The interview is nearly two hours long. So while I highly recommend you give it a listen, you might want to download it and get to at your leisure or perhaps even save it for your commute. Here's another favorite quote from it:

“The reason we go to new places, the reason we do new things is because we are dissatisfied with the way things are. If we accept the way things are, then why ever do anything new?!”


Sure, privately-funded space exploration is bound to experience it's share of problems. It already has. But it is clear that nothing can go forward under the bloated, dead whale that is the NASA system. Great. That got us here. Now what? Whatever organizations like SpaceX and individuals like Musk, Branson, and Tumlinson come up with has got to be better than what we're currently doing.

Which is next to nothing.

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Tuesday, August 18, 2015

Animated art from household fluids

To my mind, this is what art would look like in a cyberpunk expanse.

But it doesn't seem to have started out that way. While it is video art, it is not digital. At least not in its conceptual form. It was brought into being in decidedly non-cyberpunk milieu: a stoneware candle dish from Ikea containing a mixed kaleidoscope of paints, dish soap, oil, and glitter. Over the course of two days, this mixture was filmed as the fluid was festinated into motion by a shaking of a table or breeze from an air piston. The results were strikingly organic.

The movement of the mixed fluid begins to resemble an organism in mitosis or other such movement. The metallics of the glitter when brought into collision with the iridescent paints and soaps, all of differing densities, produces a hypnotic, hallucinatory effect, like one is swimming through a lava lamp. I stole that simile and with good reason. It's how the artist described the intended effect.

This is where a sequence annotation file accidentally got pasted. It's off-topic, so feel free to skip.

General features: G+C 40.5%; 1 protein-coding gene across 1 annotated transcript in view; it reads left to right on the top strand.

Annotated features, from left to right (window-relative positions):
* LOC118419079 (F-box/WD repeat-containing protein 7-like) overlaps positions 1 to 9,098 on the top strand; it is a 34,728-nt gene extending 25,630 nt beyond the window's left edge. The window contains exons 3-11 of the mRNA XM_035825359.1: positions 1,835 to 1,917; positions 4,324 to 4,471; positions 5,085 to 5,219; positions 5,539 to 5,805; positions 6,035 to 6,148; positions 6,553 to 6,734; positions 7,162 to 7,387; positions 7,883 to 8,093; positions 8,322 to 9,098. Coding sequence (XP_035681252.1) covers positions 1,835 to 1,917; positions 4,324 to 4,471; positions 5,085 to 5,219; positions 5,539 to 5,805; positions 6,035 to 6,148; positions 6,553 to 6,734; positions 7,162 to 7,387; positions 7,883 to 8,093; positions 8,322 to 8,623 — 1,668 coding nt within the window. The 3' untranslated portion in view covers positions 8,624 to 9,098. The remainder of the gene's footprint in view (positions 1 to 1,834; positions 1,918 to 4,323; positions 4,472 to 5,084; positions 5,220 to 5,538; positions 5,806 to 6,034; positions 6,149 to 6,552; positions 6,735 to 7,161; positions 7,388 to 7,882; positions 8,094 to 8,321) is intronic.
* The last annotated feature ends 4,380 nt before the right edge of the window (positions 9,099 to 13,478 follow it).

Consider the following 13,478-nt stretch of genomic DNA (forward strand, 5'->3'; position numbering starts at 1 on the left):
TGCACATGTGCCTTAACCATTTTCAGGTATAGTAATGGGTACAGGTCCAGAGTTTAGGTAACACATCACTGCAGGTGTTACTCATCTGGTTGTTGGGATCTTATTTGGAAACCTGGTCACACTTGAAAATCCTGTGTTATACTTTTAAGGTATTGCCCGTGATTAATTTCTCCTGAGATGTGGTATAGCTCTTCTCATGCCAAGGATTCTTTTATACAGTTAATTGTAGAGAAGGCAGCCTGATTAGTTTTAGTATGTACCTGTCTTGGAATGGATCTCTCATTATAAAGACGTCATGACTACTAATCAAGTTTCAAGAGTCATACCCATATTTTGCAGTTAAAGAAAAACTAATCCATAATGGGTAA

Ruslan Khasanov is said artist. The video/animated GIF vision is titled Odyssey. While I'm sure he probably did not intend a "cyberpunk" work, the outcome conjures that response from me. Plus he has all the right inspirations for it. At Wired, Khasanov said he "thinks Timothy Leary is a genius and Carlos Castaneda turned him on to lucid dreaming." It's easy to see that in the end result that is Odyssey.

Perhaps Khasanov would be surprised at my interpretation. After all, the colors are bright and there is a lively sense of being "at play" within the pieces. Nevertheless, I cannot, for whatever reason, keep from envisioning this art being projected writ large, its writhing "organisms" moving at the whim of chaotic systems upon massive videoscreens in the Sprawl-like setting of William Gibson. No, probably weirder than that. More like the cyberpunk of Rudy Rucker.

I can just see it. These "lava lamp life forms," projected on the sides of city buildings, gray populace watching them move and tumble. Taking form, breaking apart, amassing once more, then yearning to break free from the video and join us as intellectual equals.

Either that or it's just pretty to look at.

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Monday, August 17, 2015

Buildings arise in an instant

Short post tonight due to time constraints, but it's a continuation of my budding interest in architecture.

This is a collection of time-lapsed video of skyscrapers and other modern structures undergoing assembly. Of particular interest are the Al-Hamra Tower in Kuwait City, the Luxor in Las Vegas, and One World Trade Center in New York City. Oh yeah, there's that stupid golf ball thing at Disney's Epcot, too. Like organic decay in reverse, you see the structures go from the skeletal frames of bare steel girders, to adding "flesh," and then ultimately the design and shape becomes fully realized.